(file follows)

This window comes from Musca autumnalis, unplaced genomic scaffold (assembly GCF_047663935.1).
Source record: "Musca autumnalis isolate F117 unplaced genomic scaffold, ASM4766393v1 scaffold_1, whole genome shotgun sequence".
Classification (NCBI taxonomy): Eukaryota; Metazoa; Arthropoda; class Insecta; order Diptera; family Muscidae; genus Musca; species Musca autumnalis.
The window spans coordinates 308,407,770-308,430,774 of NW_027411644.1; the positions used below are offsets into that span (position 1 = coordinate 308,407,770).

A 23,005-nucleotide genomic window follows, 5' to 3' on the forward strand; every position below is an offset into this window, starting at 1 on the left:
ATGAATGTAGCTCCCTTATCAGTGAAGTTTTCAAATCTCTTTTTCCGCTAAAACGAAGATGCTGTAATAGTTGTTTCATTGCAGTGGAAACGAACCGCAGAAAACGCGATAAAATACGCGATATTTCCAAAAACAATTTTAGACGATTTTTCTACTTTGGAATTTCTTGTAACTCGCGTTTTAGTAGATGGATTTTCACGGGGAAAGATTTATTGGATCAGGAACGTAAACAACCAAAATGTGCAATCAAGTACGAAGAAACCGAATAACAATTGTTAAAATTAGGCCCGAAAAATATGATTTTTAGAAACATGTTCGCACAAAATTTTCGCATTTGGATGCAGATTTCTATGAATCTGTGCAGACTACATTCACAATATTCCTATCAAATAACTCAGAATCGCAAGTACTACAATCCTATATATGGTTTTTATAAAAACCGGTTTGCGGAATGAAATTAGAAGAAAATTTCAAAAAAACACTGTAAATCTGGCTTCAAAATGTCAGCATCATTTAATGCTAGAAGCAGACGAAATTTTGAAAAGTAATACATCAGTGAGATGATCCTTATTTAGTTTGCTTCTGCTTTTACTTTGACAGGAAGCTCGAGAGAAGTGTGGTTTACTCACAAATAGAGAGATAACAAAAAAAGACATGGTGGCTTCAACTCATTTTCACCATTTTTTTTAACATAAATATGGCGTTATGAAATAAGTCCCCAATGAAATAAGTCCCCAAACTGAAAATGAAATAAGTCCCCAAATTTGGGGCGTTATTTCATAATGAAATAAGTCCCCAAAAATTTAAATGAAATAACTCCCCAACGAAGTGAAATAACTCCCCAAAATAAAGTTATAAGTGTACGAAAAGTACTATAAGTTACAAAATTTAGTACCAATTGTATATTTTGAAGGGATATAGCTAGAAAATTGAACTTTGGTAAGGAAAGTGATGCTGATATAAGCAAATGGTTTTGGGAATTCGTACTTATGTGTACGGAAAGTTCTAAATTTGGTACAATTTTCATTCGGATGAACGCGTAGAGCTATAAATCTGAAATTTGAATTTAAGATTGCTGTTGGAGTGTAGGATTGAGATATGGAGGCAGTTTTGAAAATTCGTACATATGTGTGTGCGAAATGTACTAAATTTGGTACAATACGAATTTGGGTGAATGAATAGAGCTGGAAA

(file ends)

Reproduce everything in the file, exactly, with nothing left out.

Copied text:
This window comes from Musca autumnalis, unplaced genomic scaffold (assembly GCF_047663935.1).
Source record: "Musca autumnalis isolate F117 unplaced genomic scaffold, ASM4766393v1 scaffold_1, whole genome shotgun sequence".
Classification (NCBI taxonomy): Eukaryota; Metazoa; Arthropoda; class Insecta; order Diptera; family Muscidae; genus Musca; species Musca autumnalis.
The window spans coordinates 308,407,770-308,430,774 of NW_027411644.1; the positions used below are offsets into that span (position 1 = coordinate 308,407,770).

A 23,005-nucleotide genomic window follows, 5' to 3' on the forward strand; every position below is an offset into this window, starting at 1 on the left:
ATGAATGTAGCTCCCTTATCAGTGAAGTTTTCAAATCTCTTTTTCCGCTAAAACGAAGATGCTGTAATAGTTGTTTCATTGCAGTGGAAACGAACCGCAGAAAACGCGATAAAATACGCGATATTTCCAAAAACAATTTTAGACGATTTTTCTACTTTGGAATTTCTTGTAACTCGCGTTTTAGTAGATGGATTTTCACGGGGAAAGATTTATTGGATCAGGAACGTAAACAACCAAAATGTGCAATCAAGTACGAAGAAACCGAATAACAATTGTTAAAATTAGGCCCGAAAAATATGATTTTTAGAAACATGTTCGCACAAAATTTTCGCATTTGGATGCAGATTTCTATGAATCTGTGCAGACTACATTCACAATATTCCTATCAAATAACTCAGAATCGCAAGTACTACAATCCTATATATGGTTTTTATAAAAACCGGTTTGCGGAATGAAATTAGAAGAAAATTTCAAAAAAACACTGTAAATCTGGCTTCAAAATGTCAGCATCATTTAATGCTAGAAGCAGACGAAATTTTGAAAAGTAATACATCAGTGAGATGATCCTTATTTAGTTTGCTTCTGCTTTTACTTTGACAGGAAGCTCGAGAGAAGTGTGGTTTACTCACAAATAGAGAGATAACAAAAAAAGACATGGTGGCTTCAACTCATTTTCACCATTTTTTTTAACATAAATATGGCGTTATGAAATAAGTCCCCAATGAAATAAGTCCCCAAACTGAAAATGAAATAAGTCCCCAAATTTGGGGCGTTATTTCATAATGAAATAAGTCCCCAAAAATTTAAATGAAATAACTCCCCAACGAAGTGAAATAACTCCCCAAAATAAAGTTATAAGTGTACGAAAAGTACTATAAGTTACAAAATTTAGTACCAATTGTATATTTTGAAGGGATATAGCTAGAAAATTGAACTTTGGTAAGGAAAGTGATGCTGATATAAGCAAATGGTTTTGGGAATTCGTACTTATGTGTACGGAAAGTTCTAAATTTGGTACAATTTTCATTCGGATGAACGCGTAGAGCTATAAATCTGAAATTTGAATTTAAGATTGCTGTTGGAGTGTAGGATTGAGATATGGAGGCAGTTTTGAAAATTCGTACATATGTGTGTGCGAAATGTACTAAATTTGGTACAATACGAATTTGGGTGAATGAATAGAGCTGGAAA